We spoke with the president of Honeywell's enterprise software unit about the company's pivot to industrial software (HON)

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Industrial giant Honeywell is leaning on its connected industrial software business to support growing organic sales — up 5% year-over-year (YoY) — and an increasing sales backlog — up over 10% YoY — which the company reported in its earnings yesterday. FILE PHOTO: A view of the corporate sign outside the Honeywell International Automation and Control Solutions manufacturing plant in Golden Valley, Minnesota, U.S. January 28, 2010.  REUTERS/Eric Miller/File Photo

The expanded software efforts could help the company grow more resilient to swings in the industrial market, though they could also require investments that are too slow to bear fruit.

Honeywell’s transformation from an industrial conglomerate to a software provider is primarily built on its Honeywell Connected Enterprise (HCE) unit. CEO Darius Adamczyk said in the earnings release that the company is becoming “a premier software-industrial company, with connected software sales continuing to grow at a double-digit rate organically.

The HCE foundation is firmly in place, supported by the launch of Honeywell Forge, a comprehensive industrial IoT (IIoT) software solution.” The conglomerate is pursuing these software solutions across industries by identifying common issues and threads that it can use to solve customers’ operational issues.

Business Insider Intelligence’s Peter Newman spoke with Que Dallara, president and CEO of HCE, last month about how the unit is developing its products and approaching the market.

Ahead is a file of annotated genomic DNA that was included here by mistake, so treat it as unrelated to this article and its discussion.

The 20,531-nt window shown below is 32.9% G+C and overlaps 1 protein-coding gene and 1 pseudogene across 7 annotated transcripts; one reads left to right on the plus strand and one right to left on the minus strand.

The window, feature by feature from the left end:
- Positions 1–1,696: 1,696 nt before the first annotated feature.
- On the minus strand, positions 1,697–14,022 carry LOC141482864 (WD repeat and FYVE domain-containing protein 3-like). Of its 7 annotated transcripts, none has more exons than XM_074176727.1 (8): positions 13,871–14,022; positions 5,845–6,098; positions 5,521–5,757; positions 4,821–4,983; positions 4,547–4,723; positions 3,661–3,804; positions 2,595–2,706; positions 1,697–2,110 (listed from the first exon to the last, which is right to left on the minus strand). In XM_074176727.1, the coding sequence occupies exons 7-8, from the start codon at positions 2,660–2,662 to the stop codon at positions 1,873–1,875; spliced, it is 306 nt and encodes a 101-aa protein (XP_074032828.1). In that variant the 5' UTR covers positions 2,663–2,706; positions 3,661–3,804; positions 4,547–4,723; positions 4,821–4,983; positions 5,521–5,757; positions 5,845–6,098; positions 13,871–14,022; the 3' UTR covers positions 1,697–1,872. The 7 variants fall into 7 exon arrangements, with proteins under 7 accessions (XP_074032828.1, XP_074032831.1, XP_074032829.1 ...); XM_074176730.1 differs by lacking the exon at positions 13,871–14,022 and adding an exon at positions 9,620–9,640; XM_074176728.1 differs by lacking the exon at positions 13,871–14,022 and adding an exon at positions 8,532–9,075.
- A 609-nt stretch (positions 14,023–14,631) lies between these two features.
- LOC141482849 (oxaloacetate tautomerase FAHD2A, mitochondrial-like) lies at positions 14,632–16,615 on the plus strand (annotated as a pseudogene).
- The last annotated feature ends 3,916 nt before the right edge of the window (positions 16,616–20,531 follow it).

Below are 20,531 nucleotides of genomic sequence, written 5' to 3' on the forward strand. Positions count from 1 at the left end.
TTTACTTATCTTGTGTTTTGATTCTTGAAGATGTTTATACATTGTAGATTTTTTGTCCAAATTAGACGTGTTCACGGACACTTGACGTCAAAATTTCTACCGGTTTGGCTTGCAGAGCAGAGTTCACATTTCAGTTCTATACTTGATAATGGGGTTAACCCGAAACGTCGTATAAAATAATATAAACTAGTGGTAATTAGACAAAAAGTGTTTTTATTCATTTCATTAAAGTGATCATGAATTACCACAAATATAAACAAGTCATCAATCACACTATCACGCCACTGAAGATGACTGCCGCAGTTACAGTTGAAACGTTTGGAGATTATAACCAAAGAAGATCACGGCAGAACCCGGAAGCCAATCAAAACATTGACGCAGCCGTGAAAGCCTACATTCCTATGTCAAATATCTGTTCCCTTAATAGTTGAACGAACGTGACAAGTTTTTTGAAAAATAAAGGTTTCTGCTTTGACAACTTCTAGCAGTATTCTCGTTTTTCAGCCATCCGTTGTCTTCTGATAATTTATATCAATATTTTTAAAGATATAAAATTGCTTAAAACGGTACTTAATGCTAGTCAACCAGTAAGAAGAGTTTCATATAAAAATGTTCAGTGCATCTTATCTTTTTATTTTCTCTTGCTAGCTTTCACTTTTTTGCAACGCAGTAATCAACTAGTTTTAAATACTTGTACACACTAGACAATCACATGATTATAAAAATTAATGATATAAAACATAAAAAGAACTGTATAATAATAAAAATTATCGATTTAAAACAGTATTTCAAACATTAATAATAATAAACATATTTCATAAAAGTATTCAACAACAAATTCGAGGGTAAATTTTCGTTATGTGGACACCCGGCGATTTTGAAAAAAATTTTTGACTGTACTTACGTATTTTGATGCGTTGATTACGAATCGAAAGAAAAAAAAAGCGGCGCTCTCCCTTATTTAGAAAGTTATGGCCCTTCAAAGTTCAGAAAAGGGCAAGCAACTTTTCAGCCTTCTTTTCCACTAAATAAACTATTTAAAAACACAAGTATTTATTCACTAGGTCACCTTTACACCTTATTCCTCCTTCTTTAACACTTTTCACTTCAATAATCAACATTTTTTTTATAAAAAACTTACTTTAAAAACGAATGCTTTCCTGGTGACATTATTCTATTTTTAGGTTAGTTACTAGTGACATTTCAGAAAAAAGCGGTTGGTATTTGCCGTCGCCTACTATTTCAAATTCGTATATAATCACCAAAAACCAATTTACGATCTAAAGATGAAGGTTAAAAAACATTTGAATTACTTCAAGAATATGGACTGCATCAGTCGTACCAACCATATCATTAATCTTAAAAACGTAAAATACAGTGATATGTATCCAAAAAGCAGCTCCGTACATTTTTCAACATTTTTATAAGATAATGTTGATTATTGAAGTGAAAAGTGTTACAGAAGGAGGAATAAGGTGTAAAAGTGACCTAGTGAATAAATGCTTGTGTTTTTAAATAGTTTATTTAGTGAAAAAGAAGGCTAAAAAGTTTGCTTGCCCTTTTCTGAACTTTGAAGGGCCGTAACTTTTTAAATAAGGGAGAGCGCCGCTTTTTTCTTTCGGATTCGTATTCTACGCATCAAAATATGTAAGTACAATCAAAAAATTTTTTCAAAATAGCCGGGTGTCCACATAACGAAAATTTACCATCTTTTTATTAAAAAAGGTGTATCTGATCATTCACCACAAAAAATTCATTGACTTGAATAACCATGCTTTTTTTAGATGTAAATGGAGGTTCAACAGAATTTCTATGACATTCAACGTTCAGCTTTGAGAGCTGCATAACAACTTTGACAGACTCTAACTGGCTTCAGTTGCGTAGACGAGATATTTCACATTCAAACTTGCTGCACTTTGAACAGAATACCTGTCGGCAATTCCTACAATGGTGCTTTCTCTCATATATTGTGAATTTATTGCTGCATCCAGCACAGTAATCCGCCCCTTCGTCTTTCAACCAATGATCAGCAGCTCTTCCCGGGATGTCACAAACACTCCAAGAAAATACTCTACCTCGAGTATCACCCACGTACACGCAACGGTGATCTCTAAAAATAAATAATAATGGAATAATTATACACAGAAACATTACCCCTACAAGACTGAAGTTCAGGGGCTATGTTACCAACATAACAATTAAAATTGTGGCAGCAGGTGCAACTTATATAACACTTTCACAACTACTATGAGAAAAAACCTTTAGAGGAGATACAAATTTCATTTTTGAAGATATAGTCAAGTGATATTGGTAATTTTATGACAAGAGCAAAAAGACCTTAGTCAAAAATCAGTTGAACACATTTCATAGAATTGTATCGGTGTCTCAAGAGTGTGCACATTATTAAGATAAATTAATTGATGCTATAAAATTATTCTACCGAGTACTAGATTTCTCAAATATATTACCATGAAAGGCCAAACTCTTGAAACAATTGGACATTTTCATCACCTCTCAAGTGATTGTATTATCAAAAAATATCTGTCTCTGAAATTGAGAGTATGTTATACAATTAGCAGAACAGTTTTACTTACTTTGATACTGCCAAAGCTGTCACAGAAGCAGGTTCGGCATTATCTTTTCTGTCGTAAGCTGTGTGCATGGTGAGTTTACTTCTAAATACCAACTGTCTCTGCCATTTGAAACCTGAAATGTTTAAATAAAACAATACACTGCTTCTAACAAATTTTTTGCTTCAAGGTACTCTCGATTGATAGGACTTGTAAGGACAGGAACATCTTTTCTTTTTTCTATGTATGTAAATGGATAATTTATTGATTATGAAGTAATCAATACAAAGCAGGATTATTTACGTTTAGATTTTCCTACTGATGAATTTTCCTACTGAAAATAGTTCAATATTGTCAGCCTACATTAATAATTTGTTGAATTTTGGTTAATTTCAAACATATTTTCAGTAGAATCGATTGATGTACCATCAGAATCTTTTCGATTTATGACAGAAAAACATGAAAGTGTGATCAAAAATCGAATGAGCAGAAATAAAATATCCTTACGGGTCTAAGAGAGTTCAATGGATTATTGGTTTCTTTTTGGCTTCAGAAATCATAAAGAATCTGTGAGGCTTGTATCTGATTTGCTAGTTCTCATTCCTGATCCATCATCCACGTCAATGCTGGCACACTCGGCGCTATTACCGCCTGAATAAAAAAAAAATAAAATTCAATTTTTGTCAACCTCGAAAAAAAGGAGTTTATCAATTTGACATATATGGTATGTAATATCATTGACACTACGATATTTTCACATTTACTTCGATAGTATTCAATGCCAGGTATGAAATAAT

• One of the key questions driving HCE’s approach to the industrial software market is where it can build on what it’s already doing. Dallara said that Honeywell helps its customers do three core things: “design things like buildings and oil refineries and manufacturing plants and airplanes, … construct these things and commission them and turn them on, make sure they work, … [and] operate and maintain them.” HCE’s strategy is to develop software that can better help both Honeywell and its customers build and use those assets.
  • The Honeywell Forge platform and other HCE software products are meant to cut across the different verticals where Honeywell is active. “Our customers have very common characteristics,” Dallara said. “They spend a lot of capital on building an airplane or putting up a building. They have a lot of processes involved too. And they employ a lot of workers, and these workers don’t sit behind a desk.” The software and platforms HCE designs are aimed at capturing data from customers’ myriad processes and creating dashboards and systems to give workers and supervisors a more comprehensive view of their operations.
  • HCE is mindful, though, of the ways that digital projects can be siloed and tools accumulate. “Our approach is, we don’t want to just give a customer another tool, because they’ve got lots of them already,” Dallara said. “Those tools don’t have a digital thread that cut across them, so we are building common building blocks … how they apply in different domains is different, but what we’re not doing is giving the customer another bespoke deployment, because we don’t want our customers to be left with all these stranded tools that make their technical debt a whole lot worse.” This building block approach allows HCE to implement its platforms and solutions across verticals while also allowing it to rely on the same core software.

Honeywell’s turn to software looks like it will start paying off quickly. The company raised its full-year sales and cash flow guidance in its earnings report.

But as digitization efforts grow wider and the company continues its turn to software as a key pillar, GE’s aborted attempt to pivot to digital services ought to loom large, highlighting the need to maintain a clear vision of goals and the perils that any leadership transition can pose to a transformational strategy.

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